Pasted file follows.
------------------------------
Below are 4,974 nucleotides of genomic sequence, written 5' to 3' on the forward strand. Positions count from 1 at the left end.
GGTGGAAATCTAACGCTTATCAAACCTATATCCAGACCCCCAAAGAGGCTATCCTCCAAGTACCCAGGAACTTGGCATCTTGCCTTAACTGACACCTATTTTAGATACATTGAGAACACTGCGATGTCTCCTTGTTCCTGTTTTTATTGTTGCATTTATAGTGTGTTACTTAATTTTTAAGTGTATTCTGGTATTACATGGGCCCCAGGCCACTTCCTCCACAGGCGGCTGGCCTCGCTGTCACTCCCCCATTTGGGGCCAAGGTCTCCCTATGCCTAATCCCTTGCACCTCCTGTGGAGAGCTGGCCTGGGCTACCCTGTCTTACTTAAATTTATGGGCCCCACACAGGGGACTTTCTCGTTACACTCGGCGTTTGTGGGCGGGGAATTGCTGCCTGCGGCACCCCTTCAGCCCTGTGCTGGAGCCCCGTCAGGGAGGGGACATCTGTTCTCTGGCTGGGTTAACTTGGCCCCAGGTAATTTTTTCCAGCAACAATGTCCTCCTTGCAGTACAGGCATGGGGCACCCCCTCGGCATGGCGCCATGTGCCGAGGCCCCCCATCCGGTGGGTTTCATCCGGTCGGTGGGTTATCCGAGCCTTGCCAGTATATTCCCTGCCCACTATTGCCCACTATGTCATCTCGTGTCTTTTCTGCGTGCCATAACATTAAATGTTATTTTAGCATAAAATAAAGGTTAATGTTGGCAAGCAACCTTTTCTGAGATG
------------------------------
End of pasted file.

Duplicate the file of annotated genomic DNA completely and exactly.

Below are 4,974 nucleotides of genomic sequence, written 5' to 3' on the forward strand. Positions count from 1 at the left end.
GGTGGAAATCTAACGCTTATCAAACCTATATCCAGACCCCCAAAGAGGCTATCCTCCAAGTACCCAGGAACTTGGCATCTTGCCTTAACTGACACCTATTTTAGATACATTGAGAACACTGCGATGTCTCCTTGTTCCTGTTTTTATTGTTGCATTTATAGTGTGTTACTTAATTTTTAAGTGTATTCTGGTATTACATGGGCCCCAGGCCACTTCCTCCACAGGCGGCTGGCCTCGCTGTCACTCCCCCATTTGGGGCCAAGGTCTCCCTATGCCTAATCCCTTGCACCTCCTGTGGAGAGCTGGCCTGGGCTACCCTGTCTTACTTAAATTTATGGGCCCCACACAGGGGACTTTCTCGTTACACTCGGCGTTTGTGGGCGGGGAATTGCTGCCTGCGGCACCCCTTCAGCCCTGTGCTGGAGCCCCGTCAGGGAGGGGACATCTGTTCTCTGGCTGGGTTAACTTGGCCCCAGGTAATTTTTTCCAGCAACAATGTCCTCCTTGCAGTACAGGCATGGGGCACCCCCTCGGCATGGCGCCATGTGCCGAGGCCCCCCATCCGGTGGGTTTCATCCGGTCGGTGGGTTATCCGAGCCTTGCCAGTATATTCCCTGCCCACTATTGCCCACTATGTCATCTCGTGTCTTTTCTGCGTGCCATAACATTAAATGTTATTTTAGCATAAAATAAAGGTTAATGTTGGCAAGCAACCTTTTCTGAGATG